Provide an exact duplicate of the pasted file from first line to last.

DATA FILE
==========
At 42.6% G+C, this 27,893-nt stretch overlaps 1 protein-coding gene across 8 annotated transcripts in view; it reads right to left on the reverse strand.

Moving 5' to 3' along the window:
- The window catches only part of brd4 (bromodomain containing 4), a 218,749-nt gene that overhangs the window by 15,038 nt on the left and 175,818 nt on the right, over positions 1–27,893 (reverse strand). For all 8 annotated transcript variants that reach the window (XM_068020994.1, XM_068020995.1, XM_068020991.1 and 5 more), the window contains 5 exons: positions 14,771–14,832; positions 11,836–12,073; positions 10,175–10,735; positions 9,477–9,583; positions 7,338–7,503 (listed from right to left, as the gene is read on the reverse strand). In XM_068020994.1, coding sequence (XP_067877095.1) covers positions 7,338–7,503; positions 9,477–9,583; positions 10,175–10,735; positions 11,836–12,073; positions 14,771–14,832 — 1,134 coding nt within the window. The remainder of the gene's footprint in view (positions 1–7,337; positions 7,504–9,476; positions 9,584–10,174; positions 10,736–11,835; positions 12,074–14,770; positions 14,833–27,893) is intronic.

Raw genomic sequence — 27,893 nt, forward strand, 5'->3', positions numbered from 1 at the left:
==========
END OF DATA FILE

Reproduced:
At 42.6% G+C, this 27,893-nt stretch overlaps 1 protein-coding gene across 8 annotated transcripts in view; it reads right to left on the reverse strand.

Moving 5' to 3' along the window:
- The window catches only part of brd4 (bromodomain containing 4), a 218,749-nt gene that overhangs the window by 15,038 nt on the left and 175,818 nt on the right, over positions 1–27,893 (reverse strand). For all 8 annotated transcript variants that reach the window (XM_068020994.1, XM_068020995.1, XM_068020991.1 and 5 more), the window contains 5 exons: positions 14,771–14,832; positions 11,836–12,073; positions 10,175–10,735; positions 9,477–9,583; positions 7,338–7,503 (listed from right to left, as the gene is read on the reverse strand). In XM_068020994.1, coding sequence (XP_067877095.1) covers positions 7,338–7,503; positions 9,477–9,583; positions 10,175–10,735; positions 11,836–12,073; positions 14,771–14,832 — 1,134 coding nt within the window. The remainder of the gene's footprint in view (positions 1–7,337; positions 7,504–9,476; positions 9,584–10,174; positions 10,736–11,835; positions 12,074–14,770; positions 14,833–27,893) is intronic.

Raw genomic sequence — 27,893 nt, forward strand, 5'->3', positions numbered from 1 at the left: